workers to return to the fields to pick the crop," Hamilton says.
Carter was going to have to walk the same fine line, balancing his
constituents' economic interests, their expectations of safety and
the rights of the local Hispanic community. The odds, he realized,
were stacked against him. But he wasn't going to sit by and watch
thugs take over his county.
n early May, Carter decided that it was time to send MS-13 a message.
He had learned that the group's members were implicated in a drug
investigation that his officers conducted in the fall of 2003, and he
decided to call in the cavalry -- federal and other agencies -- for a
crackdown. "We had reached a point in that investigation," he says,
"where, as a small department, we had exhausted all our resources."
It was important, he stressed, to continue to deal with MS-13 in the
context of a narcotics investigation to avoid the perception that he
was initiating raids on the Hispanic community more generally. He
contacted a friend of his at the Bureau of Alcohol, Tobacco, Firearms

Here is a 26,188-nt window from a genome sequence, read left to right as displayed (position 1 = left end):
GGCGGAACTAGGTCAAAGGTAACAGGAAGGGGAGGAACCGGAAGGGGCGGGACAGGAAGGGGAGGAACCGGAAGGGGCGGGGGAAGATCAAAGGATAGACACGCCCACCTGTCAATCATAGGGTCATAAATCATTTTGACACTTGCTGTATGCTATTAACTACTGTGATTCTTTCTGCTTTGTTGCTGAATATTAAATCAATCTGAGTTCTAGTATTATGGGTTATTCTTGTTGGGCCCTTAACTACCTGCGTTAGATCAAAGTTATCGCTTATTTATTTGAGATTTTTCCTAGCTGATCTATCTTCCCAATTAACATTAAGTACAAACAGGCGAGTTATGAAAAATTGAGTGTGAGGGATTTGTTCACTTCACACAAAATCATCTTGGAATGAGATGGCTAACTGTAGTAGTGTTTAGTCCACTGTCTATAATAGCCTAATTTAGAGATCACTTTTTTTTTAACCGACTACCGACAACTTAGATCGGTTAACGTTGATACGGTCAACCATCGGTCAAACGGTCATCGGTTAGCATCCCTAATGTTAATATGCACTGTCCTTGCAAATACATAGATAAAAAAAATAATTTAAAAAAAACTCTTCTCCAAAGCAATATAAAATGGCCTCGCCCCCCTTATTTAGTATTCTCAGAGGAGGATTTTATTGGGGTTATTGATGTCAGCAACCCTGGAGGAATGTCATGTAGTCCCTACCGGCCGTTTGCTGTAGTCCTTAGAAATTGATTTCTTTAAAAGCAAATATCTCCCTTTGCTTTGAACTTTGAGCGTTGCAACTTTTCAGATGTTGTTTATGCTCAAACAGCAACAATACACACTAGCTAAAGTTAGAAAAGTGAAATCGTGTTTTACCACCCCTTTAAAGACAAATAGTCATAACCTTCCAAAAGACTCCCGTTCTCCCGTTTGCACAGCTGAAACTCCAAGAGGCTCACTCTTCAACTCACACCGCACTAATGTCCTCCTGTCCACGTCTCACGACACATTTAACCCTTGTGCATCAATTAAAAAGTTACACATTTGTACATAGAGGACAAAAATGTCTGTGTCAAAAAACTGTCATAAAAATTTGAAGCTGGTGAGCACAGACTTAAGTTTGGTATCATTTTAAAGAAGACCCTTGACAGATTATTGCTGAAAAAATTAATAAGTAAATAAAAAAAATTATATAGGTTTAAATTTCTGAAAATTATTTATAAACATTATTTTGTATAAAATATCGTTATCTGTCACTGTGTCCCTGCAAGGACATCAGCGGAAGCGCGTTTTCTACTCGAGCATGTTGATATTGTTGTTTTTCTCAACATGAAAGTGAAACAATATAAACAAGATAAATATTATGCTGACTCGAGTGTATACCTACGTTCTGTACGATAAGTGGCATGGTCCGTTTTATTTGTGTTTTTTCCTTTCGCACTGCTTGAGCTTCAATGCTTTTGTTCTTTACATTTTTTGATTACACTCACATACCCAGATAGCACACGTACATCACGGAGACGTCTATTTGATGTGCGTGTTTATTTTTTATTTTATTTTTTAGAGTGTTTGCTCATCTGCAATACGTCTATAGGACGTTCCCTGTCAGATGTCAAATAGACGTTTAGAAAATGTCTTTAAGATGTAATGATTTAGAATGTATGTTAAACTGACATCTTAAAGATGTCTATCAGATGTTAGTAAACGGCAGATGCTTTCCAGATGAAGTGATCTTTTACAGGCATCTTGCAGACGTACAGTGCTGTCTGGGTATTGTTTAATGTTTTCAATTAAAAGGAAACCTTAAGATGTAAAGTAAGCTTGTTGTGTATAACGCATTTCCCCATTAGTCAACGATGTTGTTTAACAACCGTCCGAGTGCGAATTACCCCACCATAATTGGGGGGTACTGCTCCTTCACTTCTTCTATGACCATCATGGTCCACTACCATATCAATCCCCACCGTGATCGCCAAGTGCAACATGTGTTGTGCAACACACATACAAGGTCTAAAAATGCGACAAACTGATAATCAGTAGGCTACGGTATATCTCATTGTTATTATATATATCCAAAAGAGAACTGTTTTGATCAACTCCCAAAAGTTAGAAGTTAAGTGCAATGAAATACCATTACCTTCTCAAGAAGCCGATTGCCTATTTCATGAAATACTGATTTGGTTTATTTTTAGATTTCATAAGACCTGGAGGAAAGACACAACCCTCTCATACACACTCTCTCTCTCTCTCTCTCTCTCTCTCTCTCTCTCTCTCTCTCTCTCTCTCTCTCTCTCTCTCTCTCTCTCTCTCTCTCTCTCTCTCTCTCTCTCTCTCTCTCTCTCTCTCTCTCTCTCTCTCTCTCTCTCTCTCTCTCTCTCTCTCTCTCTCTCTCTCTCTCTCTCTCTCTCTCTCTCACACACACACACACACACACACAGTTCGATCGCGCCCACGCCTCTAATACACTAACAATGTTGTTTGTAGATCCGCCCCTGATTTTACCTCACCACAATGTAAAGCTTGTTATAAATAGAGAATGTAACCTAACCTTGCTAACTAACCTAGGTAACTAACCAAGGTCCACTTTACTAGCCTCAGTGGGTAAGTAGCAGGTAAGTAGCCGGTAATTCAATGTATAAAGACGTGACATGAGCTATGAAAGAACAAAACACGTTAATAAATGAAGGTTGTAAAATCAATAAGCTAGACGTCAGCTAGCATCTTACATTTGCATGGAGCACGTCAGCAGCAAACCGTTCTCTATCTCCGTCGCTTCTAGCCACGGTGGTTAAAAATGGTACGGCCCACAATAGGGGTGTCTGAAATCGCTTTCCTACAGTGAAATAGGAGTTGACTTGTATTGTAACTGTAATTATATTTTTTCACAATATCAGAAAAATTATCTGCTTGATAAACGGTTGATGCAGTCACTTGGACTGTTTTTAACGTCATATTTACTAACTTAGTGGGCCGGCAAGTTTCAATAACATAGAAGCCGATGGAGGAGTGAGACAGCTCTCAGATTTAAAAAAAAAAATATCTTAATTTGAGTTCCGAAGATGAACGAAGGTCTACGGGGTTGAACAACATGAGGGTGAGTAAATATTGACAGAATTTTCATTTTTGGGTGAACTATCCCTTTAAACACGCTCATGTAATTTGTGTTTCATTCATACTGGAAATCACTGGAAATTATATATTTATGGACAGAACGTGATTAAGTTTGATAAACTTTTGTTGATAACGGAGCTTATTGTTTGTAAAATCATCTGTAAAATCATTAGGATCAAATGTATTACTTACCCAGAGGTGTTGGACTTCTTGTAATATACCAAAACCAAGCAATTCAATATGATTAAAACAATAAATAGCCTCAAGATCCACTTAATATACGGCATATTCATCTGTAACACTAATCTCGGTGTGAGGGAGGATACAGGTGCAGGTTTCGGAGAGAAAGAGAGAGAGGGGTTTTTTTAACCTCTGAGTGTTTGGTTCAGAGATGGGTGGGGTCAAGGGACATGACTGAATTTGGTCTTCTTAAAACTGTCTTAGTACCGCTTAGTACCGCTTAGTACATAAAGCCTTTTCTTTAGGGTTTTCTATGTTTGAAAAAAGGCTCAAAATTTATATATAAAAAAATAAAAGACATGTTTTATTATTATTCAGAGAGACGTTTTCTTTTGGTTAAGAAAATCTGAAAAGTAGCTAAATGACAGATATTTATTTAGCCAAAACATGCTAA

and Explosives. "In my experience," he says, "whenever the A.T.F.
gets involved, people go to jail."
The message was delivered to MS-13 at 2 a.m. on a brisk Monday
morning, as more than 130 law-enforcement officers from a dozen
state, local and federal agencies started kicking down doors at 10
Shenandoah locations, including the Valley Vista apartments, in what
was one of the largest drug raids in county history. The raids lasted
most of the day, and when the dust settled, crank and cocaine with a
street value of half a million dollars had been seized. There were 47
people in custody (some for immigration violations), some defiantly
flashing MS-13 hand signs as they were paraded in a long, manacled
procession to the county jail.
Emergency funds to finance Carter's antigang effort followed from
state and federal coffers. This spring, Gov. Mark Warner of Virginia
created a state task force on gangs, and thanks in part to the
lobbying efforts of Frank Wolf, the Virginia congressman, the
Shenandoah Valley received $500,000 from the Justice Department to
create a regional gang unit.
Since then, no new graffiti have appeared in Woodstock. Fermin, the
Guatemalan crane operator, says he thinks gang members are lying low
in another town, farther up the valley, where there is a large
apple-juice bottling plant. But the crackdown, in the meantime, is
continuing. In late June, four MS-13 members, including Denis Rivera,
were indicted in the United States District Court in Alexandria, Va.,
for Brenda Paz's murder.
Carter says he is relieved that Paz's killers will finally be brought
to justice but harbors no illusions about seeing the last of gangs
like MS-13. "This problem," he says, "is still in its infancy."
Matthew Brzezinski is a contributing writer for The New York Times magazine. His book on homeland security, "Fortress America," will be published next month.